Another approach to the problem of providing sound effects is an electronic or mechanical approach which consists of .designing a specific system for a particular application. By'various switching arrangements, several sound effects are produced by a single complex circuit or device. However, not only is servicing such a system inconvenient and relatively expensive but, moreover, amusement games by their very nature arequite faddish and therefore often lose their appeal after a relatively short period of time. Consequently, with this ap- 'proach, not only does the exteriorphysical appearance (i;e., the lights, pictures, controls, etc.) of the game become obsolete, but also the interior sound effect system as well. The cost of updating the game thus may become so prohibitive that the game may usually be scrapped instead.

It is therefore an object of the invention to provide an improved solid-state sound effect generating system.

It is another object of the invention to provide such an improved system which is highly adaptable to a coinoperated amusement game and which provides simple and inexpensive substitution of sound effects and reliable operation without cueing.

These and other objects of the invention are more particularly set forth in the following detailed description and in the accompanying drawings, of which:

Y FIG. 1 is a perspective view of a typical amusement game employing a preferred embodiment of the invention;

FIG. 2 is a perspective view of a sound effect generating system in accordance with a preferred embodiment of the invention which may be used with the amusement game shown in FIG. 1;

FIG. 3 is a sectional view, partially broken away, taken along line 33 of FIG. 2;

FIG. 4 is an electrical schematic diagram of a circuit utilized in the preferred embodiment of the invention shown in FIGS. 1 and 2 to generate the sound effect of a jet engine;

FIG. 5 is an electrical schematic diagram of a circuit utilized in the preferred embodiment of the invention shown in FIGS. 1 and 2 to generate the sound effect of gun fire;

FIG. 6 is an electrical schematic diagram of a circuit utilized in the preferred embodiment of the invention shown in FIGS. 1 and 2 to generate the sound effect of an explosion;

FIG. 7 is an electrical schematic diagram of a circuit utilized in the preferred embodiment of the invention shown in FIGS. 1 and 2 to generate the sound effect of an armored tank; and

FIG. 8 is an electrical schematic diagram of a circuit utilized in the preferred embodiment of the invention shown in FIGS. 1 and 2 to generate the sound effect of a propeller-driven airplane.

With reference to FIG. 1, there is generally shown a typical coin-operated amusement device 10 which employs a preferred embodiment of the invention symbolically shown in dashed-outlinev form as block 20 and discussed below in greater detail with reference to FIG. 2. Device 10 represents any of a number of similar amusement devices in which the operator (not shown) manipulates a control member 12, or the like, to maneuver a device (not shown) which is typically visible through a glass window 13. Control member 12 may be used as the steering mechanism for an airplane, armored tank, motorcycle, etc., and, if desired, may further include various pushbuttons 15 for actuating breaks, accelerators, guns, sirens, etc. For example, control member 12 may represent the handlebars of a motorcycle to permit the maneuvering of a scaleddown model of a motorcycle (not shown) which is typically visible through window 13. A roadway or obstacle course or the like (also not shown) is also commonly visible to the operator through window 13. The typical object of the game is to maneuver the motorcycle down the roadway or through the obstacle course in such a manner as to avoid as many objects as possible at the highest possible speed. As the game progresses, the operator'is rated in some manner,.such as by counting the number of collisions verses distance traveled, and various scoring indicators are actuated behind window 13 and/or on the front of the game by various lights or dials symbolically represented here at 14.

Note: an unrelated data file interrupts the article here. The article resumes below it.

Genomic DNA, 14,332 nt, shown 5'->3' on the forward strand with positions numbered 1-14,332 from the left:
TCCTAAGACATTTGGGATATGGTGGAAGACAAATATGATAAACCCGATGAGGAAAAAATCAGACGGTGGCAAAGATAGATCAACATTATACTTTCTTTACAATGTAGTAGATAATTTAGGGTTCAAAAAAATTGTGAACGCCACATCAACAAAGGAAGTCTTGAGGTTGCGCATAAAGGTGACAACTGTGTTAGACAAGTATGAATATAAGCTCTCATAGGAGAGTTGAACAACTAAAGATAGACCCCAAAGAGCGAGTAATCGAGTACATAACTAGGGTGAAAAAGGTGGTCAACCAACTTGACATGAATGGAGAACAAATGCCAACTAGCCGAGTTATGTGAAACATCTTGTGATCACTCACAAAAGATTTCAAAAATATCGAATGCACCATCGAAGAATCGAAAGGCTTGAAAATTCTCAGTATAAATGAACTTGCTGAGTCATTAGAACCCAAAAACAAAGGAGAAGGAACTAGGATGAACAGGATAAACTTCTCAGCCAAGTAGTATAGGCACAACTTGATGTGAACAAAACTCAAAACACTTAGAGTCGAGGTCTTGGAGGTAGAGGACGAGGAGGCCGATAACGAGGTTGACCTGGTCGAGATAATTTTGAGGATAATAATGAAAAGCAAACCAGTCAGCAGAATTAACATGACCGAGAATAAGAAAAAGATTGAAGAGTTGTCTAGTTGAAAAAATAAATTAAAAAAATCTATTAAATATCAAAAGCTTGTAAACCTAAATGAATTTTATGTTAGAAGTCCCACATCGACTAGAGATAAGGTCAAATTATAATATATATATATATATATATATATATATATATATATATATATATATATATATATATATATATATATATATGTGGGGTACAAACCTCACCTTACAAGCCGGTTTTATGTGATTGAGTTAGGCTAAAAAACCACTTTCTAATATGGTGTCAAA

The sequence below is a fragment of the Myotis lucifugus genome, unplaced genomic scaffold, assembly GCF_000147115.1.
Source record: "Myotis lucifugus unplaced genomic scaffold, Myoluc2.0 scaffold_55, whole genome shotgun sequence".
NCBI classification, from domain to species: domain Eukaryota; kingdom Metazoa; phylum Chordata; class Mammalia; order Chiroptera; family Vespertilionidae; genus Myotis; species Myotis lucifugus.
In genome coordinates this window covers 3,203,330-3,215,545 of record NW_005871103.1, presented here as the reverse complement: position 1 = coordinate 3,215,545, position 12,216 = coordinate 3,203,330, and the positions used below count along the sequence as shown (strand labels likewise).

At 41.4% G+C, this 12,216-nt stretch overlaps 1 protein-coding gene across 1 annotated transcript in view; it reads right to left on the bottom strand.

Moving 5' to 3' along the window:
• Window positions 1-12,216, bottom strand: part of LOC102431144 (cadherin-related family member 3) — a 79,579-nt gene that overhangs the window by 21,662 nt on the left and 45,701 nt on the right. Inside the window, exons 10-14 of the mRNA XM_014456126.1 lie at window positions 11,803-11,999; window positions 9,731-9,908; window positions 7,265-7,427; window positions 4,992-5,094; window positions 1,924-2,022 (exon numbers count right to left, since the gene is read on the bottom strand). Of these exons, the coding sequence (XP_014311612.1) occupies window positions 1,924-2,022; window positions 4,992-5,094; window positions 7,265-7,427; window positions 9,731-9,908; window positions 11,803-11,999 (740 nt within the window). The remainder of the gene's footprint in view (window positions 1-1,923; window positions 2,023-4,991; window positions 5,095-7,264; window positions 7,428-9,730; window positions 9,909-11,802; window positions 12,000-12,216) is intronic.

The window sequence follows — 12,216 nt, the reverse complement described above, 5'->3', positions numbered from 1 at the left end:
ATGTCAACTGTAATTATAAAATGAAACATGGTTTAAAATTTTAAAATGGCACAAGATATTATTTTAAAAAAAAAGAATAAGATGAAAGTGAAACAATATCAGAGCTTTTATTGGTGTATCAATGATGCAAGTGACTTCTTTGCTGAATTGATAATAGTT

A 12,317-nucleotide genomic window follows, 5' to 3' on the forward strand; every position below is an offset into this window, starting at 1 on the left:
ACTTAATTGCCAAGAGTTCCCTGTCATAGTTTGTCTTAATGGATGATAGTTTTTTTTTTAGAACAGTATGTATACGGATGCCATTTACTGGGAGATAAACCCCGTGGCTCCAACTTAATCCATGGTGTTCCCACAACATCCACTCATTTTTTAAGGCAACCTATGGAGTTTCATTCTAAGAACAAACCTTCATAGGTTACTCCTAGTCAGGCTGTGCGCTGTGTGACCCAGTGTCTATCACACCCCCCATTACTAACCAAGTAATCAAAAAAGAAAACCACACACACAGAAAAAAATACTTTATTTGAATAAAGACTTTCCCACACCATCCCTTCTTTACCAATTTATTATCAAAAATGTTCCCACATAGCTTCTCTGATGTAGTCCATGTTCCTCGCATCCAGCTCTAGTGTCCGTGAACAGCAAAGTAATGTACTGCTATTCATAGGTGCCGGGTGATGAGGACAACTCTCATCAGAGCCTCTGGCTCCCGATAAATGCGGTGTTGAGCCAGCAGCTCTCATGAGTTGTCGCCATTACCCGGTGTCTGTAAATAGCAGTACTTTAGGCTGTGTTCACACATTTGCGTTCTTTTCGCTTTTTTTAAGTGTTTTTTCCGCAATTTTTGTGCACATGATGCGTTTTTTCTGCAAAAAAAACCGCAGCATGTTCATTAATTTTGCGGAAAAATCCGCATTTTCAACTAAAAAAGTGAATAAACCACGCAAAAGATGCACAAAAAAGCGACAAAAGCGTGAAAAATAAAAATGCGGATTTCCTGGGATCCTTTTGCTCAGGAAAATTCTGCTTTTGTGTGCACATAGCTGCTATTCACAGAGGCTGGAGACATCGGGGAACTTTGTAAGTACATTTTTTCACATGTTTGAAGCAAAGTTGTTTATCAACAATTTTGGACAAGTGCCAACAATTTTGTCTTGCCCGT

In an attempt to add realism to the game, it is quite desirable to have specific game events accompanied by corresponding predetermined sound effects. For the motorcycle game example described above, it might be desirable to incorporate sound effects of not only the motorcycle as it traverses the course, but also of the collisions when various obstacles are not avoided, police sirens when traffic laws are not obeyed, screeching tires when the brakes are applied suddenly, and the like. Similarly, in another game, where control 12 is used to represent the steering mechanism of an airplane, dials 14 the navigational instruments, and window 13 the windshield of the cockpit, the object of the game then might be to shoot down enemy planes by machine gun, drop bombs on or fire rockets at designated targets, or climb or dive to avoid enemy planes or missiles. Quite obviously, each of these events also has a very distinct sound effect which, if incorporated in the amusement game, would also add considerably to the overall realism and enjoyment of the game. In addition, it may be desirable in some games to have the scoring accompanied by the sound effect of a siren, whistle, etc.